MonaLog

The MonaLog system is a symbolic system that makes use of monotonicity facts of quantifiers and other words for inference (Hu, Chen, and Moss 2019; Hu et al. 2020). It involves three major steps: (1) Polarity/Arrow tagging; (2) Generation based on knowledge base $K$; and (3) Search. Specifically, given a premise text, MonaLog first tags all the tokens in the premise with polarity annotations (↑,↓, =), using the polarity annotation tool ccg2mono (Hu and Moss 2018). The surface-level annotations, in turn, are associated with a set of inference rules based on Natural Logic. These rules provide instructions for how to generate entailments and contradictions by span replacements over these arrows (which relies on a library of span replacement rules). A generation and search procedure is then applied to see if the hypothesis text can be generated from the premise using these inference rules. A proof in this model is finally a particular sequence of edits that derive the hypothesis text from the premise text rules and yields an entailment or contradiction. MonaLog’s accuracy on SICK is 81.66%.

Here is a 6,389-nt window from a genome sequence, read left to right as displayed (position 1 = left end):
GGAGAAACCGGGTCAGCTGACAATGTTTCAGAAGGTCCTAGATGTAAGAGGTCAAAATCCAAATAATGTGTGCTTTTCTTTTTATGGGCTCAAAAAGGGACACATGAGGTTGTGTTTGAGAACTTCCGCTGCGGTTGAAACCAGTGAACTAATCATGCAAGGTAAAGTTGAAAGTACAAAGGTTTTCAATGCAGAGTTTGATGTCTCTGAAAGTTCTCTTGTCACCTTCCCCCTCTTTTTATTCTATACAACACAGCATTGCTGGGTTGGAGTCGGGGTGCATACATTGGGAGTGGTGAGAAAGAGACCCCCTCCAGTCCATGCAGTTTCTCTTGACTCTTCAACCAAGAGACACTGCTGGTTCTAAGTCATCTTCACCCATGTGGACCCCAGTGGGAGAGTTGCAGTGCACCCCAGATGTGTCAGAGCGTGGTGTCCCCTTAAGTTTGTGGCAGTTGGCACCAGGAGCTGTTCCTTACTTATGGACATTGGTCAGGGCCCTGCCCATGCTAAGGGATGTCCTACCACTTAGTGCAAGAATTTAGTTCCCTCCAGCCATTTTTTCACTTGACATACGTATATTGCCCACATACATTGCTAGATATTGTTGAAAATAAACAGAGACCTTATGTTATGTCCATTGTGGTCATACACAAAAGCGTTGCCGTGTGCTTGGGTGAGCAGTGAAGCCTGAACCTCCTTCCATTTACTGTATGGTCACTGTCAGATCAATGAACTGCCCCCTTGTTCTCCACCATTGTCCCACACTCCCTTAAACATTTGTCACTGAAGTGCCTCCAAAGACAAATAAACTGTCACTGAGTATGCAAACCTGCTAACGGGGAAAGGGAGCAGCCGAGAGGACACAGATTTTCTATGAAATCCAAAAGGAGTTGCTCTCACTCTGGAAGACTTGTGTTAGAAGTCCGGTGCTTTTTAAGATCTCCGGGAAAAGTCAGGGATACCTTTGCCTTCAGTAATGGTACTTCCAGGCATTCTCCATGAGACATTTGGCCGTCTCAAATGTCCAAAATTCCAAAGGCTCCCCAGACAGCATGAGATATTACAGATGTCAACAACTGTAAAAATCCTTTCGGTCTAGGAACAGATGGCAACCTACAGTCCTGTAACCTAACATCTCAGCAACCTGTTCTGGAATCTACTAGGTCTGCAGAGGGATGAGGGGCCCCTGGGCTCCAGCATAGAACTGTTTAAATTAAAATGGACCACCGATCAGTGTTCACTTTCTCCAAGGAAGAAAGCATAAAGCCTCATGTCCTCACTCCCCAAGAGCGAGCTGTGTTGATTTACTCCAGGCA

GKR4NLI

GKR4NLI (Kalouli, Crouch, and de Paiva 2020; Kalouli 2021) is inspired by the Entailment Contradiction Detection (ECD) algorithm (Bobrow et al. 2007; Crouch and King 2007) and uses the Natural Logic (van Benthem 2008; Sánchez-Valencia 1991; MacCartney 2009) style of inference. The system first converts the sentences of an inference pair into their GKR representations (Kalouli and Crouch 2018), that is, to semantic graphs capturing conceptual, contextual, lexical, and morphosyntactic constraints of the sentence, and then it aligns matching terms across the sentences. Based on the specificities and the instantiabilities of the matched terms, the inference relation is computed. GKR4NLI achieves state-of-the-art results across datasets of different complexity (see Kalouli, Crouch, and de Paiva [2020 ] for more details); on the SICK test set accuracy reaches 78.5%.